What does collision coverage insure and how does it differ from comprehensive coverage? When do you need to have collision coverage and when can you drop it?
Making sure you have the right type of insurance for your car is an important way to protect your finances. In the event of an accident, you not only have to think about car damage costs, but also expenses from personal injuries.
While most people know that insurance is required, knowing specifically which type to have can be trickier. Each state has its own laws for coverage minimums, so it’s important to look specifically at the rules in Arizona.
Arizona Car Insurance Requirements
Arizona law requires that all vehicles on the roads have liability insurance coverage through a legally authorized business. Included in their definition of vehicles are golf carts, mopeds, and motorcycles in addition to trucks and cars. Here are the minimum coverage amounts:
- $10,000 to cover damage to property from an accident that the person driving the insured vehicle caused.
- $15,000 coverage for death or bodily injury of one person from an accident the person driving the insured vehicle caused.
- $30,000 for death liability or total body injury in a collision caused by the person driving the insured vehicle.
This level of coverage can pay for bills for property damage, medical expenses, and related costs. It will cover pedestrians, passengers or drivers injured in an accident that you caused up to the limits listed.
What is Collision Coverage?
How does collision insurance work? Collision coverage is meant to pay for the replacement or repair costs in the event of a wreck. Collision insurance isn’t legally required, but if you’re leasing or buying a vehicle, the lending institution may require that you buy both comprehensive and collision insurance.
Collision vs. Comprehensive Insurance
What is the difference between collision and comprehensive insurance? Collision insurance applies to both stationary objects and other vehicles. It can also help if your vehicle is hit by someone who doesn’t have enough insurance to cover the costs. Comprehensive coverage will pay for damages caused by hail, vandalism, theft, and other events (depending on the policy). Let’s look at some example events that each should take care of:
Collision insurance: As the name suggests, collision insurance protects you when it comes to collisions. This may mean your car rolling over or hitting another car, colliding with an object, or running over a large pothole.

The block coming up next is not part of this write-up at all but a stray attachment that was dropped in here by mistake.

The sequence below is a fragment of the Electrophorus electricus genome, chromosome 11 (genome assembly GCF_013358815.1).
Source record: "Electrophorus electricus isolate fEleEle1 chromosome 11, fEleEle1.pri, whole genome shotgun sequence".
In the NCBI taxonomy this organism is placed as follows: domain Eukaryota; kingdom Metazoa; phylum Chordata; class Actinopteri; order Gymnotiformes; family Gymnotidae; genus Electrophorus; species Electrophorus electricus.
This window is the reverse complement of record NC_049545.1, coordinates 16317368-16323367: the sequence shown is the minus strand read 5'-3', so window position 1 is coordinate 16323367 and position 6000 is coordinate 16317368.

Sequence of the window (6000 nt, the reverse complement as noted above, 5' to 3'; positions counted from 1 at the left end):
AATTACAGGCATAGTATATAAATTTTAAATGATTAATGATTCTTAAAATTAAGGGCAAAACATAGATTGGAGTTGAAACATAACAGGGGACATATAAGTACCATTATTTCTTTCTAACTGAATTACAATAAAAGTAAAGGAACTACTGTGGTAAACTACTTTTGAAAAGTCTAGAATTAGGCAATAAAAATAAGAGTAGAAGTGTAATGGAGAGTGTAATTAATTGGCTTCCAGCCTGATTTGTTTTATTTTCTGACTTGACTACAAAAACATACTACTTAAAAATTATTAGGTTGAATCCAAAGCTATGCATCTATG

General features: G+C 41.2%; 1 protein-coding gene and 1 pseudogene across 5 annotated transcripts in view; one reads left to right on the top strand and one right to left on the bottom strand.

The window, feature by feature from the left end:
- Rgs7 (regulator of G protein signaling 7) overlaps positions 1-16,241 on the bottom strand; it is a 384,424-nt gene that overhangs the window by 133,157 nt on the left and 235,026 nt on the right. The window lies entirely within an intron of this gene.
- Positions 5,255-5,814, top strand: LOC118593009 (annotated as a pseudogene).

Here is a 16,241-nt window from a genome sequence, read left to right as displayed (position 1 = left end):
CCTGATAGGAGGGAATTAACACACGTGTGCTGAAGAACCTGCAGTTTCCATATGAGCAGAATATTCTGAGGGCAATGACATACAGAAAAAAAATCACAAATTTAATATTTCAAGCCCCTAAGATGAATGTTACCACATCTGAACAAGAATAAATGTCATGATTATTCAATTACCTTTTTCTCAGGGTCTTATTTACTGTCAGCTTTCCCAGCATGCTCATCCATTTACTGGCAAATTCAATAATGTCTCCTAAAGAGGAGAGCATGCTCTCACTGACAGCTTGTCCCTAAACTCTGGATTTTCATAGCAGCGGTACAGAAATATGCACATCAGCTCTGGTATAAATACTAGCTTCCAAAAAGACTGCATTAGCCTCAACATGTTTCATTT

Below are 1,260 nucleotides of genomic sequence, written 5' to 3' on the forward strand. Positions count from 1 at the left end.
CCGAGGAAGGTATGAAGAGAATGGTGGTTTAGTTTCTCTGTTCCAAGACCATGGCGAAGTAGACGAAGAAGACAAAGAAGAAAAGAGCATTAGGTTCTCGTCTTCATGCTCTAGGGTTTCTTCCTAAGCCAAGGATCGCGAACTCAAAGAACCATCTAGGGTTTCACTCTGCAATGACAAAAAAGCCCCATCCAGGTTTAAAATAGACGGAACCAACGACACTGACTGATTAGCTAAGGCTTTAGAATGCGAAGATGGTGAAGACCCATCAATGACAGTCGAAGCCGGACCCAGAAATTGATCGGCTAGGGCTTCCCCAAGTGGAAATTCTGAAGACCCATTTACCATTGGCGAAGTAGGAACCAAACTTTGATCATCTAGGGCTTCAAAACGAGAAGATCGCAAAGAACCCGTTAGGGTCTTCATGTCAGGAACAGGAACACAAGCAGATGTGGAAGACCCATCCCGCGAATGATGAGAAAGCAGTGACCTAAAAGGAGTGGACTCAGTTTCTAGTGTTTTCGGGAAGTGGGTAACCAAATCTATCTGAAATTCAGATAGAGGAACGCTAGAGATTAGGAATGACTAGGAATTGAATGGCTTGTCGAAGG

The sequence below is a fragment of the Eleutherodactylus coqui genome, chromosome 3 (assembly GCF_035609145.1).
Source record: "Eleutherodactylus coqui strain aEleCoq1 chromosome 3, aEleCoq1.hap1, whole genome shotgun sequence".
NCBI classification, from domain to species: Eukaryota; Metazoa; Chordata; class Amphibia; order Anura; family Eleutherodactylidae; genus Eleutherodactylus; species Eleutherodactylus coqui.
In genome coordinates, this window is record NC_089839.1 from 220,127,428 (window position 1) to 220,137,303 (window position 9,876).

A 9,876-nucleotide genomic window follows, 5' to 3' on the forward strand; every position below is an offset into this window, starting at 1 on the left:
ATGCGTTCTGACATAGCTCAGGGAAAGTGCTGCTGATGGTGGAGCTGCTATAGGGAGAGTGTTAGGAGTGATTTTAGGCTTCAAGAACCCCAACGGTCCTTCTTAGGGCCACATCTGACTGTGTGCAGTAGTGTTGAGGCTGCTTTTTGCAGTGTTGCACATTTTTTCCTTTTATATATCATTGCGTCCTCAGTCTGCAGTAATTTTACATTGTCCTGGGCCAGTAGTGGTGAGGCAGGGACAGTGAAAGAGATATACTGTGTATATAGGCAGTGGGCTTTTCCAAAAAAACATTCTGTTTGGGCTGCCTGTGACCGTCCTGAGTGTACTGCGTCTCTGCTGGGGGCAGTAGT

Comprehensive insurance: Covers events like a tree falling on your car, natural disasters, a stolen vehicle, or an animal hitting your vehicle.
Many times, comprehensive coverage will pay for events that collision coverage doesn’t. Bundling these two types of insurance together can bring you a lot more protection and, as mentioned, may be required in some situations. Do you need collision insurance if your car is paid off? Usually, you can choose to drop it if you want, once you pay off your loan.
Do I Need Both Collision and Comprehensive Insurance?
When you’re deciding whether to get both types of insurance, think about these four factors first:
1. How much your car is worth: If your car is new and worth a lot, or you’re still paying it off, both types of coverage are important. Even if your lender doesn’t require it, it may still be a good idea to protect your finances.
2. Where you live: Where do you usually drive your car? Are there many incidents of falling trees or wildlife collisions in the area? Where you live also dictates how long your commute is, and more time on the road means a higher risk of accidents.
3. Your financial situation: Do you have enough in your savings to cover an accident? If someone stole your vehicle, would you be able to buy another one?
4. The cost of coverage: If you find a great deal on both collision and comprehensive coverage, it may be worth it to get both. However, if you have accidents on your record, rates could be higher. Think about whether you can realistically afford both types of coverage.
While collision coverage isn’t always required, it doesn’t mean it isn’t still a good idea for you. You’ll also need to think about what’s at risk beyond your car. Getting in an accident can keep you out of work with an injury, meaning you could lose money from missing work and medical bills. If you decide to go without this coverage, try to make sure you could afford to replace or repair your car in the event of an accident.
How Can You Lower Costs?
One way to make collision coverage easier on your finances is to carry the largest deductible that you can afford. If you only plan to use the coverage in the event of major damages, setting your deductible at a higher rate can lower the overall cost.
Should You Get Rid of Collision Coverage?
Some people drop their collision coverage when they’re driving an older vehicle, then put the cash saved into a fund for potential emergencies. But the best way to determine what’s right for you is to crunch your own numbers.
When should you drop collision coverage on your car? Both comprehensive and collision insurance are optional by law, unlike liability coverage that pays for damages you caused. The most reliable way to figure out whether you should get rid of collision coverage is to add up the amount you’d spend on coverage versus the value of your car. Then, you can check and see if it fits your budget.
Have You Been in a Collision in Arizona?
If you’ve been in a car accident in Arizona or have a personal injury from a car accident, seeking legal guidance is a good step to take. Insurance companies will often try to cut costs or offer you less money than you deserve so they can earn a profit. Having a car accident attorney on your side can help you know your rights, clear up any confusion you may have, and get you moving in the right direction.
Call Personal Injury Attorney Jared Everton at (480) 467-4392 to discuss your case today.